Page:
Award-Winning Photographs Capture Intimate Moments in Wildlife Rescue Operations
As the national Senior Photographer within the RSPCA’s Brand team, my job is all about visual communication; taking authentic images that highlight the RSPCA as a dynamic, passionate, and modern animal welfare organization.
The RSPCA is the oldest and largest animal welfare charity in the UK. It comprises many different specialist departments, including animal rescue, rehabilitation and rehoming, investigations and prosecutions, campaigns, veterinary care, education, and science.
Every department within the organization requires high-quality and up-to-date photographic images to help document and promote their important work.
Therefore, my job presents me with a hugely diverse range of photographic assignments and responsibilities across England and Wales, and no day is ever the same.
Since starting the job just over three years ago, I am constantly pushed out of my comfort zone, and it is this that has made me the versatile, confident, and experienced photographer I am today.
Wildlife rescue and rehabilitation within the RSPCA
In addition to our wildlife rescue work in situ, we have four national RSPCA wildlife centres that provide specialist care for over 18,000 sick, injured, or orphaned wild animals each year.
Approximately 76% of these are birds, 23% are mammals, and 1% are everything else.
I joined the RSPCA in February 2020, just a few weeks before the first coronavirus lockdown was announced, ordering people to “stay at home.”
Given that my job was to photograph all aspects of the charity’s work nationwide, this was throwing a spanner in the works for me. At this point, I wasn’t allowed to travel too far afield or gain entry to any of our centres.
I had just moved to Hastings in East Sussex, and the only thing I was granted permission to do was shadow my local rescue teams who, as ‘key workers’, were continuing their essential work.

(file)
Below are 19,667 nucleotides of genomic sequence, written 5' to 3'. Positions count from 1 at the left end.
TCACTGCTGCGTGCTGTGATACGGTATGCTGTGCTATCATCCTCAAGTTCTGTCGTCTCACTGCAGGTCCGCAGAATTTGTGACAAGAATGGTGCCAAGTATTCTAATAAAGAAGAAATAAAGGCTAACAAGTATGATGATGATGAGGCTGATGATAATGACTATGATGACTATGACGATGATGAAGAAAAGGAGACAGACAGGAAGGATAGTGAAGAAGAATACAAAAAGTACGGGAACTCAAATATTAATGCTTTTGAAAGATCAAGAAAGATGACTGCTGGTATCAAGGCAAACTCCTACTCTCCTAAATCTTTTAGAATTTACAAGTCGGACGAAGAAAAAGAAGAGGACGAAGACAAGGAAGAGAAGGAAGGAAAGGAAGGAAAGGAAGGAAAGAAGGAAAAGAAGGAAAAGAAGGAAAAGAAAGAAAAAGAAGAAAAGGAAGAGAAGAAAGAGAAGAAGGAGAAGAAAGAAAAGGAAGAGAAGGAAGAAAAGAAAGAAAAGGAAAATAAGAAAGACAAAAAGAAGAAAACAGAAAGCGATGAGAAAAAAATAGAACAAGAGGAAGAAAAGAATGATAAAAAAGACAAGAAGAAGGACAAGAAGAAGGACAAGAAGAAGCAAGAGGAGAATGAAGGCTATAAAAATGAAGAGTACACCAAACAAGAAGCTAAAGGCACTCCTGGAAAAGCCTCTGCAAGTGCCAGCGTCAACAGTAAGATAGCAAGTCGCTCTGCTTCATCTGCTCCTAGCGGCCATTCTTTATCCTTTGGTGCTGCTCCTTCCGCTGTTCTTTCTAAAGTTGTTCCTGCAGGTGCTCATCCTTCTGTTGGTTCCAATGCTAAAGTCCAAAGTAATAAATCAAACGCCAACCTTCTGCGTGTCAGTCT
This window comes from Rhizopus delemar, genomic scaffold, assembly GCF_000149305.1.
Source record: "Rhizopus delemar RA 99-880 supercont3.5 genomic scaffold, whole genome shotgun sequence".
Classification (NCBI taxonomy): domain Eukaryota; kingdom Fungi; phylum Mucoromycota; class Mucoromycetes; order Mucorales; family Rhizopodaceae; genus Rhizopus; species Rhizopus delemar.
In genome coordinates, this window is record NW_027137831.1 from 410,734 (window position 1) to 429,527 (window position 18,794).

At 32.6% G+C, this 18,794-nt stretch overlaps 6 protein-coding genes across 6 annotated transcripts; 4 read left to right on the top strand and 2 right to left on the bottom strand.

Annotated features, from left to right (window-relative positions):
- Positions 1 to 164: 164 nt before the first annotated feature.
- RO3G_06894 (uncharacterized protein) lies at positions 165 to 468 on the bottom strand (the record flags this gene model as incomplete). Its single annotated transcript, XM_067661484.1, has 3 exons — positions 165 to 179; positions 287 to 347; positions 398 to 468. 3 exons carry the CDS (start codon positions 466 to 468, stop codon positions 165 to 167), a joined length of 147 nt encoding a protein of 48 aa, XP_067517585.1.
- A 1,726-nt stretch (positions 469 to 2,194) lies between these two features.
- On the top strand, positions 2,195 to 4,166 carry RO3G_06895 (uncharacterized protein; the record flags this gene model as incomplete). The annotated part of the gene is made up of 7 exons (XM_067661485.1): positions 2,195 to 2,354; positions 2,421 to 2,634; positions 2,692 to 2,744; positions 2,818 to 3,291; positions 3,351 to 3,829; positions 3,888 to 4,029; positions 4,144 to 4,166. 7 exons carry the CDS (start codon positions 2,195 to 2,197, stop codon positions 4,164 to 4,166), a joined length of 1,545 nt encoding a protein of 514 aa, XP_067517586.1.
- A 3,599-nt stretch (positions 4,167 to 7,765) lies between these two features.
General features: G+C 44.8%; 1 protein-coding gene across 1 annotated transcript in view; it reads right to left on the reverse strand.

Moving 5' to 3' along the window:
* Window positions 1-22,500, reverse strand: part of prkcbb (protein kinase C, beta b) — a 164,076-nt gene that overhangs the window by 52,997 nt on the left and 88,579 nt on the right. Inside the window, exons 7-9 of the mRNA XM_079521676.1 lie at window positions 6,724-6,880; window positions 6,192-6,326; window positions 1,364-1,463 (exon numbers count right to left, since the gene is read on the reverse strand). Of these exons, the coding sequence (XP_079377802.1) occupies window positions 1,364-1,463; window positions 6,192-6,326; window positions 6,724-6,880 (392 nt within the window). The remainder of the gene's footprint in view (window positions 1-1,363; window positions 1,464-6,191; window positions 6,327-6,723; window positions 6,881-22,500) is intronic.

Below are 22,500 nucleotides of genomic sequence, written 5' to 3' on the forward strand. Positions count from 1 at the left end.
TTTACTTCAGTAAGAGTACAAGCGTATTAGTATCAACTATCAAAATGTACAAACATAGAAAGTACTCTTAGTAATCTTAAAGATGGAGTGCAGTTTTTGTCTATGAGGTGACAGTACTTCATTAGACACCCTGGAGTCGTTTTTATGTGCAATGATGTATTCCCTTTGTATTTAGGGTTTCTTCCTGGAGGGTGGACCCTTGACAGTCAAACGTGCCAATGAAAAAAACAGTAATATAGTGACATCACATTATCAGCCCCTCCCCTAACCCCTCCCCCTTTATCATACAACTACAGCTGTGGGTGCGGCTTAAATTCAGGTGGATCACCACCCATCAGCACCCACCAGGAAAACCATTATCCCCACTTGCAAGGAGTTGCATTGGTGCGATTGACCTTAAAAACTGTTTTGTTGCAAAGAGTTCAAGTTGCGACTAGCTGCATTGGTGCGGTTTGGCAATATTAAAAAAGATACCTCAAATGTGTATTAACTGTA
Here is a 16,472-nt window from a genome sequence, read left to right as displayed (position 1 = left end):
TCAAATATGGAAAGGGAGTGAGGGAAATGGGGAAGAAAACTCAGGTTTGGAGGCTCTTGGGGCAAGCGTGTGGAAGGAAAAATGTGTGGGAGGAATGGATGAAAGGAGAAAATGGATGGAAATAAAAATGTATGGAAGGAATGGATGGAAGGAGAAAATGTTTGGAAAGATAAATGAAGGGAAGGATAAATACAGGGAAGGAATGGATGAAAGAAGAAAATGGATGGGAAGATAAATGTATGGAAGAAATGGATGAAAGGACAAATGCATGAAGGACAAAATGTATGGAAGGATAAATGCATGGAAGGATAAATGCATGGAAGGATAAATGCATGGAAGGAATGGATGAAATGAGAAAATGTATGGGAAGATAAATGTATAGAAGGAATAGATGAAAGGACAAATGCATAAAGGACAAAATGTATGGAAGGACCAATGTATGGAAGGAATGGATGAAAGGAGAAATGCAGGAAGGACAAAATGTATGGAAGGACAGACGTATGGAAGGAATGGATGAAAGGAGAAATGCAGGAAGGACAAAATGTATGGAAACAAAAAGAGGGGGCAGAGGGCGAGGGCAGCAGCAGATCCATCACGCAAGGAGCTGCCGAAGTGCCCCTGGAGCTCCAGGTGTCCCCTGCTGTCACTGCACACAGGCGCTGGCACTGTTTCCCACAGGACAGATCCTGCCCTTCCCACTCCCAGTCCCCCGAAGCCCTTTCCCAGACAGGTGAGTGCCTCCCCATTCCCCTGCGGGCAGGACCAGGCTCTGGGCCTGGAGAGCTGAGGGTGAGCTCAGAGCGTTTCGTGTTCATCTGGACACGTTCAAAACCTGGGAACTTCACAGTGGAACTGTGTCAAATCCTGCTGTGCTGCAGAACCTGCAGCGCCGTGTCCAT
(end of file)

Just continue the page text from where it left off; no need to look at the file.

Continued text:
For four months, this involved following RSPCA animal rescue officers and Inspectors around Sussex and neighbouring counties in my car (sometimes covering over 200 miles a day) and photographing them as they continued to try and help animals in need despite restrictions.
All of this had to be done while staying outside, wearing appropriate PPE, and adhering to social distancing rules.
Given that wildlife photography hadn’t been my focus in the past, this experience was a huge eye-opener for me. Most of the victims we came across daily were either directly or indirectly affected by human activities.
Many had been injured in road accidents or wounded or trapped by fishing tackle or other litter. Others may be poisoned, contaminated with oil, attacked by cats or dogs, injured by garden implements, or deliberately shot or snared.
It was heartbreaking to see firsthand the impact that humans were having on our already diminishing wildlife populations. What made it worse was knowing that these incidents were almost entirely avoidable.
Any wildlife we picked up was taken to RSPCA Mallydams Wood Wildlife Centre in Fairlight, Hastings, which is the smallest of our four wildlife centres. However, at this point, the closest I ever got to it was the front gate.
Having photographed the animals at the point of being rescued, I became fascinated by what would happen to them once they were taken inside the centre, and I was impatient to continue documenting their journey.